Many claim to prefer bipartisanship out of leaders in Washington, D.C., and right now we're witnessing…
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Bipartisan Senators' Letter to NLRB Opposes Destructive Proposed "Joint Employer Rule"

Many claim to prefer bipartisanship out of leaders in Washington, D.C., and right now we're witnessing an encouraging example of it.

Specifically, Senators Mike Braun (R - Indiana), Joe Manchin (D - West Virginia), Angus King (I - Maine), James Lankford (R - Oklahoma), Kyrsten Sinema (D - Arizona), and Susan Collins (R - Maine) have written National Labor Relations Board (NLRB) Chairman Lauren McFerran seeking reconsideration of the NLRB's proposed "Joint Employer Rule" that they correctly warn "would have negative effects on workers and businesses during a time that many are already struggling following the COVID-19 pandemic."

For years we at CFIF have sounded the alarm on the Joint Employer Rule that the Senators target, because it would dangerously reverse decades of established labor…[more]

December 08, 2022 • 11:03 AM

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Celebrating Everyday Americans Print
By Ashton Ellis
Thursday, July 01 2010
As Thomas Paine wrote not long after the first commemoration of Independence Day, Everyday Americans intuitively understand that, 'Those who expect to reap the blessings of freedom must, like men, undergo the fatigue of supporting it.'

When you’re 234 years old, every birthday is cause for celebration.  And while it’s true that the national unemployment rate is holding steady at 10%, and no credible solution to stopping the Gulf Oil Spill is available yet, those Americans who meet every day with a calm conviction that theirs is a country worth defending have good reason to be proud this Independence Day.  In fact, the time has come for the millions of persevering Americans to demand change from Washington, D.C. – not just in how the Beltway crowd treats their fellow citizens, but the way they speak to them as well.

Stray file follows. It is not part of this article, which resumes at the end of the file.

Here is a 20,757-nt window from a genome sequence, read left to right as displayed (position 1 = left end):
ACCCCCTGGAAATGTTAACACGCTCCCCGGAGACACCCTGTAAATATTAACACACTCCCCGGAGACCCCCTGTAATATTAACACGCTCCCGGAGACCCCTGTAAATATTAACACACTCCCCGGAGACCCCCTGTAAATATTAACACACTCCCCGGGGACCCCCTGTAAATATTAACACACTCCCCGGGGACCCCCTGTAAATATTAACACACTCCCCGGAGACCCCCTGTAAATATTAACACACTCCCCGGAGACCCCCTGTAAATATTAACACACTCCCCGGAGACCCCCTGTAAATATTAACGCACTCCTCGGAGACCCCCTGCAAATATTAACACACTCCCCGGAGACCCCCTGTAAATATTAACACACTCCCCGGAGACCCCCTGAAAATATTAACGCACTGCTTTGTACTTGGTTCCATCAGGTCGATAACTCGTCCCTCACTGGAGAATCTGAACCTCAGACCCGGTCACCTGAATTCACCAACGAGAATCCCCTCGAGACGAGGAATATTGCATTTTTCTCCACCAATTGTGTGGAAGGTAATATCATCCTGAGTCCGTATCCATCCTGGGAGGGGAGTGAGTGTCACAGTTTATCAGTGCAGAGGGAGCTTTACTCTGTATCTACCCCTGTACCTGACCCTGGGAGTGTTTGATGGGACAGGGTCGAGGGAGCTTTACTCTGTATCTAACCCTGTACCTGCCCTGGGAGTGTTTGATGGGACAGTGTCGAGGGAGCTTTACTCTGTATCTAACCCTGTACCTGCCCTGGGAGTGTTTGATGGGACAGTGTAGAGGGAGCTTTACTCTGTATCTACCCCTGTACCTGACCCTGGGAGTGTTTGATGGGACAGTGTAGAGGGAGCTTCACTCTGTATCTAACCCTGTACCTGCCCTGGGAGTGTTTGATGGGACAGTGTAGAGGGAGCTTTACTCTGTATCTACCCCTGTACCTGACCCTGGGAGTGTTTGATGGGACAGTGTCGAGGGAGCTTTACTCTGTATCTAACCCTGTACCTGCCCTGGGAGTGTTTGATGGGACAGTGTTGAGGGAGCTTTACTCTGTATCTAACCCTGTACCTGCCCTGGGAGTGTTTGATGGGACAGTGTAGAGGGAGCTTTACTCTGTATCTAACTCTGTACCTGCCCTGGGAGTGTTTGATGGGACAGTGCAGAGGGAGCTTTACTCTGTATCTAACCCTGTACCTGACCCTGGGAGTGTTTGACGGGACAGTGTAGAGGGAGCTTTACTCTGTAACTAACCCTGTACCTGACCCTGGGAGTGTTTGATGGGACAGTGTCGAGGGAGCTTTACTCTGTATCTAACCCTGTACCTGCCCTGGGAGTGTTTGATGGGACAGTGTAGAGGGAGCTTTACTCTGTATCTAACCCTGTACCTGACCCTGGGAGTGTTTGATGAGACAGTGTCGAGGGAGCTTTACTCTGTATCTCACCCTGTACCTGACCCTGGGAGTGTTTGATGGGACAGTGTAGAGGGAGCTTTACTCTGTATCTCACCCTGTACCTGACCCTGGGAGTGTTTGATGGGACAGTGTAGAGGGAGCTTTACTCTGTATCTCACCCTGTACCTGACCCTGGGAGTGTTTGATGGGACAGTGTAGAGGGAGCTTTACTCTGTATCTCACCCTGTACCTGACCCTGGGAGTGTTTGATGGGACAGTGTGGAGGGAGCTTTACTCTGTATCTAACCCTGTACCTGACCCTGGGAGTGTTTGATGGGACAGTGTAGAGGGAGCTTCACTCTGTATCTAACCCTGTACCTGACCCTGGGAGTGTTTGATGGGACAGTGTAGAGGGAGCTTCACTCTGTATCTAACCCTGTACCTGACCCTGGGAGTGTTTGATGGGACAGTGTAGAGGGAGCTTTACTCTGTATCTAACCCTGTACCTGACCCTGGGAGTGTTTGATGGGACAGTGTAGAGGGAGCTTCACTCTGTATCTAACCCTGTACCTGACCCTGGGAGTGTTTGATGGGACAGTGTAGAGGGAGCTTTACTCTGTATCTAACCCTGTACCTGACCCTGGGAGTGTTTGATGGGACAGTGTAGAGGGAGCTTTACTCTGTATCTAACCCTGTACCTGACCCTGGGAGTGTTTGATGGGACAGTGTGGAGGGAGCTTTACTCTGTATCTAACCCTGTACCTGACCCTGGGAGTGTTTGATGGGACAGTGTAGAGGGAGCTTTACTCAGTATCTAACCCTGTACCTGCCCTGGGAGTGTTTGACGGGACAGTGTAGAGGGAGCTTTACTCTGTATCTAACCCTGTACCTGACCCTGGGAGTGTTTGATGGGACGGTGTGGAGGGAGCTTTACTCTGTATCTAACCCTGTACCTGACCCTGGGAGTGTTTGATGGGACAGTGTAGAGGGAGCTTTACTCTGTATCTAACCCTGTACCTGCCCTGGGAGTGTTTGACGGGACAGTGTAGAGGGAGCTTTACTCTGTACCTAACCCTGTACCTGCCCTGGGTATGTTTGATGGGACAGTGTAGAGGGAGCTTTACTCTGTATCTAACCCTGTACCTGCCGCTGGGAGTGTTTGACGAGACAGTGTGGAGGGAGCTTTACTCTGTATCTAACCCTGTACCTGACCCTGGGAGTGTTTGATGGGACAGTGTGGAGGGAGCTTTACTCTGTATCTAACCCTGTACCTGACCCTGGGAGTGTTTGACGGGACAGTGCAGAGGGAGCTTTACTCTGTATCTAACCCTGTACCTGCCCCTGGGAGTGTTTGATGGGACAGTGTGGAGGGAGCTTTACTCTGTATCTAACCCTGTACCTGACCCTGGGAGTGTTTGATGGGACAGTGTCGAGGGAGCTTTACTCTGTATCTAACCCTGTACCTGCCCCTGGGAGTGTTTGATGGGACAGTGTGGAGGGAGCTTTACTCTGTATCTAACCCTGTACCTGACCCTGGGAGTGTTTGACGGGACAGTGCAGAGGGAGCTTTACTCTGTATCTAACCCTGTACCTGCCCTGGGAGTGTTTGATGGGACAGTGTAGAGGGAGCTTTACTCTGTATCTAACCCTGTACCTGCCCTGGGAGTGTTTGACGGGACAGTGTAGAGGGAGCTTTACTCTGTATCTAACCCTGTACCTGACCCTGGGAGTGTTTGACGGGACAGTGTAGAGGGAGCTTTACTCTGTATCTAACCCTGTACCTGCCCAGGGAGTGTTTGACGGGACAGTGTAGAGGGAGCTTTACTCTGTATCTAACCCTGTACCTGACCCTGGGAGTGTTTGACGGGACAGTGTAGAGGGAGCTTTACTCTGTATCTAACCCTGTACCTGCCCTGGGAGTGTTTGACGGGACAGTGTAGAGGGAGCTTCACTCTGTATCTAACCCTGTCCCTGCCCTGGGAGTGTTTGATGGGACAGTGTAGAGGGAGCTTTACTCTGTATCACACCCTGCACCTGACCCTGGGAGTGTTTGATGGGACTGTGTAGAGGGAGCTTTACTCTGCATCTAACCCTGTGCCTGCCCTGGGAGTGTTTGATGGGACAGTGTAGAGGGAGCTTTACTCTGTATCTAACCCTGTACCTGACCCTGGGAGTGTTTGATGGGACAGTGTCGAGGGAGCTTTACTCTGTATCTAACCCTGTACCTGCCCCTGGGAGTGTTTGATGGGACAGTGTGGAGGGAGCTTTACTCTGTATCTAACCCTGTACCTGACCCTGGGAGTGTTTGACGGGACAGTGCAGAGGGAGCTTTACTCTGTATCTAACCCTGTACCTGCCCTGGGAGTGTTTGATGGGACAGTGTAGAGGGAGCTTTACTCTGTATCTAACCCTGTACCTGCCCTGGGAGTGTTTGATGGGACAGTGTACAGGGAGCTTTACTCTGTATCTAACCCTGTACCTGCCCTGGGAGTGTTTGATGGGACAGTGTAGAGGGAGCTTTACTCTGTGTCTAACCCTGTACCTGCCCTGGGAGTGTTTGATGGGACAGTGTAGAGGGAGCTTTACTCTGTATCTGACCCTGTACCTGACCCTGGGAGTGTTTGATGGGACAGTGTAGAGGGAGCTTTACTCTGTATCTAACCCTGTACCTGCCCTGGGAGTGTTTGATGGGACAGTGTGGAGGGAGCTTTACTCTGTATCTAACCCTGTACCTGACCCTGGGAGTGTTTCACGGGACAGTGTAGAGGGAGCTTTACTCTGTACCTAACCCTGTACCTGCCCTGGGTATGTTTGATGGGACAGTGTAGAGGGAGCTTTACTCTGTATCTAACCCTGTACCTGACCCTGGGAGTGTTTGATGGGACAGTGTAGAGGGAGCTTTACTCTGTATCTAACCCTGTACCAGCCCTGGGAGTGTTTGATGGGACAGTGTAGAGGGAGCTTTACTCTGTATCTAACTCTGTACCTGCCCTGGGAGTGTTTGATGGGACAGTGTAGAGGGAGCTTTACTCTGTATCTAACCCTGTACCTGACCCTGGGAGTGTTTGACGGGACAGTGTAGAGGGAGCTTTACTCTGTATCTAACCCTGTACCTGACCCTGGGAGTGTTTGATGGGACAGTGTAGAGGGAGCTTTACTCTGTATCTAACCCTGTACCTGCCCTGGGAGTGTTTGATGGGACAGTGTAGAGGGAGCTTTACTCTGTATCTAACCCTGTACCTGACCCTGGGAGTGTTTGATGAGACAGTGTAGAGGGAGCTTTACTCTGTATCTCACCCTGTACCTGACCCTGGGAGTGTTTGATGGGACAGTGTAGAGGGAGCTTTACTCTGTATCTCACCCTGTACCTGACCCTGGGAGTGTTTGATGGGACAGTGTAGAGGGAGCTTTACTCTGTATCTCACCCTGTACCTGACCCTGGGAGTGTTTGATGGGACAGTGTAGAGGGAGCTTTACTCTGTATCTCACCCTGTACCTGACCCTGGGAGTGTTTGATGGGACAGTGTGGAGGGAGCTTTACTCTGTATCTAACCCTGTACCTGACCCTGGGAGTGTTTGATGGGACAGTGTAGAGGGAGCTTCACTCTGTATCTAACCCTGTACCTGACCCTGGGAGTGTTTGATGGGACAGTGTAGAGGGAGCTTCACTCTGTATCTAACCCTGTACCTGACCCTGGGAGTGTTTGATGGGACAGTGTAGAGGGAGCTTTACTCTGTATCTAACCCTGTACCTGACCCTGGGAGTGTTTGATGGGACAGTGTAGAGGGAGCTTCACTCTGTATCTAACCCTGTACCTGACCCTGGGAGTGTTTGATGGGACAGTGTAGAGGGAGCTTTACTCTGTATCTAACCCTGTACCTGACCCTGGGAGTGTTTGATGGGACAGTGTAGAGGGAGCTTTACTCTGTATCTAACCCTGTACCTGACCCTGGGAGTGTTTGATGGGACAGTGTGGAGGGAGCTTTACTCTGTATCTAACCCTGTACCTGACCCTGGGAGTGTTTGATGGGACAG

With the July 4 weekend fast approaching, many politicians in both parties will succumb to the temptation to address their fellow Americans as “ordinary” or “average” in speeches around the country.  But if the terms are meant to convey something positive about most American citizens, they fall flat.  After all, who wants to be labeled a “C” level patriot?  For that matter, who would consider it a compliment to be called an “ordinary” father, or an “average” friend? 

If political leaders truly want to connect with the real people that make this country great, there is a far better way to refer to them: Everyday Americans. 

For starters, let’s define what an Everyday American is not.  She is not average, nor is she ordinary.  Those are descriptions better suited for statistical constructs of faceless groups; not flesh and blood individuals.